The Buzz-Making, Hangover-Free Promise of Weed Drinks

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From Esquire
Weed drinks are less ... weeded these days.
"You almost forget you took THC in the first place," says Kat Turner, cook and partner at the Highly Likely Café in Los Angeles (and a friend of mine), referring to a type of microdose-flavored seltzer called Cann. It does not contain alcohol. Of the more than one hundred cannabinoids in the cannabis plant, delta-9-tetrahydrocannabinol, or THC, is the main poisoning agent. This is what people generally refer to when they say "weeds". This is what gets you high.
Turner's first encounter with a cannabis drink was fifteen years ago and its taste was either grape or cherry - she can't exactly remember which one. It came in a glass bottle with a "College-Stoner, Scooby-Doo-like" label that said "Soda Pot" - at least, she thinks that's the brand name. Turner is certain that she and her friends lay under blankets in their back yard, hearing the dark side of the moon, "unable to do anything other than talk about how stoned we were."
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When the first California pandemic began in March, Turner worked eighteen hours a day to keep the restaurant afloat for months. Not only was she concerned about the usual things like equipment and food costs, but the future of her industry as well. In the evening she unwrapped herself with a couple of glasses of wine. But for gymnasts, consecutive days of drinking have boosted their productivity and led to depression. At some point she opened a can of cann instead. The blood orange cardamom "Social Tonic", as its founders call it, contains only two milligrams of THC, which for Turner reached the state of mind that these two glasses of wine would have. Come to her alarm at 6 a.m. but there was no hangover to breastfeed.
A few weeks later, Turner brought a four-pack of lemon lavender cann to a small, detached gathering. "I was a little more talkative and some of my stress was melted away," she says. "I was less concerned about the broken oven in the cafe and I could be more engaged and present right now."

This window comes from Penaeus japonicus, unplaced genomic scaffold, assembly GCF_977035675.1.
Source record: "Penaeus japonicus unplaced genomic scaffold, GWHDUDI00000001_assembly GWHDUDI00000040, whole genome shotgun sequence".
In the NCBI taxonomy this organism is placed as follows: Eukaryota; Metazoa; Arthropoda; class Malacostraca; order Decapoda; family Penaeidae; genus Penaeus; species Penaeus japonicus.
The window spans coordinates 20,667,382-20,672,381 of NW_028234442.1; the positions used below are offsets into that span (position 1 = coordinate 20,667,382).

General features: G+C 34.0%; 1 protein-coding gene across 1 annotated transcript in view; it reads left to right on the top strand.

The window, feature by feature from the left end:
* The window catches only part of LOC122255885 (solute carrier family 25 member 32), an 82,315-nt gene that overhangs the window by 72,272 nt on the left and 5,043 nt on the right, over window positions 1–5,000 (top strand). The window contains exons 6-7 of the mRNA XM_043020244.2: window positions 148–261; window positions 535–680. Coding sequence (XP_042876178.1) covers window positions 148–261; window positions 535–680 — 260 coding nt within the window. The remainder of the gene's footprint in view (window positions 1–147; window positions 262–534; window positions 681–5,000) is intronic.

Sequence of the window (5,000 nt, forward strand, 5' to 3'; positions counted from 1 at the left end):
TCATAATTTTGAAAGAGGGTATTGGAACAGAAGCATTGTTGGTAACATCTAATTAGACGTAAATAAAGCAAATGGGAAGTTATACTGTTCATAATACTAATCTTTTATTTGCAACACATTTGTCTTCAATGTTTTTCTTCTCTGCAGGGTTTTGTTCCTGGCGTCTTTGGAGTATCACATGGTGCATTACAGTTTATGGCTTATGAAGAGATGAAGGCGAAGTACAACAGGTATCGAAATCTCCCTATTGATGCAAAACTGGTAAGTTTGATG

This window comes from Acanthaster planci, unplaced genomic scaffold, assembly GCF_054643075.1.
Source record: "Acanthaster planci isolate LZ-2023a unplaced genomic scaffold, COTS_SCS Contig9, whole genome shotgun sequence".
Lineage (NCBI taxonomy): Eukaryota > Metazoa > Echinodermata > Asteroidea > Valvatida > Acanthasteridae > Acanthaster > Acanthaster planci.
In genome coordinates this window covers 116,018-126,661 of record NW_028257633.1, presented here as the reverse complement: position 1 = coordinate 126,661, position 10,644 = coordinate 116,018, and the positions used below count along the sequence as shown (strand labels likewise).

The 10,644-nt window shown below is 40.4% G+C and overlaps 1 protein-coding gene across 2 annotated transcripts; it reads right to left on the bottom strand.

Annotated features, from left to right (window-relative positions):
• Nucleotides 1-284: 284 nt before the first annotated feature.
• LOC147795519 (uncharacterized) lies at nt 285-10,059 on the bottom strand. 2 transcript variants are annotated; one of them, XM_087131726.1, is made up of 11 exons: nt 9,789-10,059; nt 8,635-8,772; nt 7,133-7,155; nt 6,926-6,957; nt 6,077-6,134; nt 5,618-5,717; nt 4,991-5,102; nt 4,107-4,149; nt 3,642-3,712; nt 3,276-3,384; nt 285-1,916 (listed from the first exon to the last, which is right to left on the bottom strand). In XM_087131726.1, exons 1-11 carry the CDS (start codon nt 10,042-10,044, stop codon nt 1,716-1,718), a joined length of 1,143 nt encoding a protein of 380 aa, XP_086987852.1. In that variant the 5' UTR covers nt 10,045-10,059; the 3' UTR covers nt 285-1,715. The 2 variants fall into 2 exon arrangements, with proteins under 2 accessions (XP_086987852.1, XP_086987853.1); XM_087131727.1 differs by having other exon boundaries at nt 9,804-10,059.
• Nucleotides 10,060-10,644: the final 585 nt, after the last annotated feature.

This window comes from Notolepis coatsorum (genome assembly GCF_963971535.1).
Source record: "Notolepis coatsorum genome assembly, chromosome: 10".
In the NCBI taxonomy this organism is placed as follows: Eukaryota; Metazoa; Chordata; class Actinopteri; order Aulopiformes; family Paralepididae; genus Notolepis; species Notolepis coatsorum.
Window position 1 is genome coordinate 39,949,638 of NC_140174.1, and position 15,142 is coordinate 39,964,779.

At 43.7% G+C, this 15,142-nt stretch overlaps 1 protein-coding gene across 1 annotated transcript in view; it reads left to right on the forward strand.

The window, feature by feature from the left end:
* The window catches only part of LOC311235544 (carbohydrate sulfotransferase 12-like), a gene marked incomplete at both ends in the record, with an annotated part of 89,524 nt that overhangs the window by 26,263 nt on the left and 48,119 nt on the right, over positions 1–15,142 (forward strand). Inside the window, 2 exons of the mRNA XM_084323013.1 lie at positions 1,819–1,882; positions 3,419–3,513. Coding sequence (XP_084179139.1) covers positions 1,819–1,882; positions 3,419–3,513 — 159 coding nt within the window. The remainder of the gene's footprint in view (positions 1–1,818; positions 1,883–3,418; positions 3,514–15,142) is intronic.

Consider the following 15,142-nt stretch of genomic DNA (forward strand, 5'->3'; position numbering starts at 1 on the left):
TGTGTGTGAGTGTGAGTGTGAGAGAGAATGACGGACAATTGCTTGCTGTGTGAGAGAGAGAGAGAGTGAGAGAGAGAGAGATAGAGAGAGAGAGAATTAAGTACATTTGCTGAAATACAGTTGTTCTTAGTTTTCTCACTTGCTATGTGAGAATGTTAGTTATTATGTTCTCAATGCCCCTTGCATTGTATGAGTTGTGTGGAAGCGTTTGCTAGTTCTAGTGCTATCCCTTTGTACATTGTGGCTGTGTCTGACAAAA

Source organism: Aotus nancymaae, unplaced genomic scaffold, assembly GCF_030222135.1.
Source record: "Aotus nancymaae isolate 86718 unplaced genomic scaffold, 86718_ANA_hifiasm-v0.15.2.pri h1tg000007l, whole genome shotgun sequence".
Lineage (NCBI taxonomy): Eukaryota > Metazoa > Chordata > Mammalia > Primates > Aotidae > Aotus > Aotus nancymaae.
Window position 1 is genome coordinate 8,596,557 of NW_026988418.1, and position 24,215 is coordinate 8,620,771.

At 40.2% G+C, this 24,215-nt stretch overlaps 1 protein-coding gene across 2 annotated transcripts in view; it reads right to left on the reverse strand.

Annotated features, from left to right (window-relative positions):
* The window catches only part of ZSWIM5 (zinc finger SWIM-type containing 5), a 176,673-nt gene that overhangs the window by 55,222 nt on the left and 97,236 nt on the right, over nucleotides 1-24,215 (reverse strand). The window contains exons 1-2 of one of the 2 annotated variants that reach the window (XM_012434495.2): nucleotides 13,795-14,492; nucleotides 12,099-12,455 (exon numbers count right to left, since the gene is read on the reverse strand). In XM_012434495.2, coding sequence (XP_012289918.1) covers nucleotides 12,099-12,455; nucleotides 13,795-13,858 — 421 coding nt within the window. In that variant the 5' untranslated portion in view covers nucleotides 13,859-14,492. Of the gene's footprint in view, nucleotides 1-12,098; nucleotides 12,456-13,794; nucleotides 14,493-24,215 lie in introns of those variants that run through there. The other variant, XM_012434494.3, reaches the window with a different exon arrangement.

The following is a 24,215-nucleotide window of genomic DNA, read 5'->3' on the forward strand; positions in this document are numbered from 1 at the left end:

Apparently there are a lot of Kat Turners out there. According to BDS Analytics and New Frontier Data, beverages are the fastest growing segment of the cannabis industry. Of the people who both use cannabis and drink alcohol, almost half prefer the weeds. These customers - the very ones targeted by the makers of Cann, SHOKi, Calexo, Wunder, House of Saka, and Artet, as well as other new, non-alcoholic, low-dose, THC-infused beverage brands - are looking for a slight excitement but want to cut down on your alcohol consumption and sugary ones Soda in Scooby-Doo-style bottles won't cut it. Maybe you are one of those people.
Maybe I am one of those people? "The fastest growing consumer group is canna-curious women, ages thirty-five to fifty-five," said Tracey Mason, CEO of House of Saka. This is a group that Mason says may feel stigmatized to smoking and whose members are intimidated by the idea of ​​stepping into a pharmacy and keeping up with the budget tender. Drinks are a more popular format. And, as Mason put it, in the middle of the worst pandemic in the country's history - from a disease affecting your respiratory system - "do you really want to rock a vape?"
Each serving of House of Saka non-alcoholic rosé or white wine contains THC and one milligram of CBD, which some manufacturers claim will help reduce unwanted THC effects like anxiety and paranoia. (Scientific studies are inconclusive, but show promise for this claim.) Having drank on both pink and white, I can vouch for the uplifting mood - like Turner, I was less concerned about the problems that arose during my work day although I felt more sluggish than chatty - but while the white was definitely wine-like, the pink just tasted like juice. But "the industry is moving so fast," says Mason, "that every time we manufacture, emulsion technology just keeps getting better."
That's the keyword for all of these brands: emulsion. Or rather, nanoemulsion. Oil, the main form of cannabis extract, does not mix with water and it takes some effort to happily marry her in order for you to have a tasty drink. In fact, entire companies are dedicated to this endeavor. House of Saka buys its emulsions from Vertosa, a force in cannabis-infused nanotechnology. Ben Larson, CEO of Vertosa, says the company has quintupled its monthly production of cannabis-infused beverages since April.
While the FDA, USDA, and science may define nanoemulsions differently, the point is that the droplets infused with cannabis oil are tiny - about ten times smaller in diameter than the technologies of the past, says Larson. In other words, the THC can spread evenly throughout your drink, resulting in a better mouthfeel than that of the earlier weed drinks, which tended to separate and leave an oily film on your lips.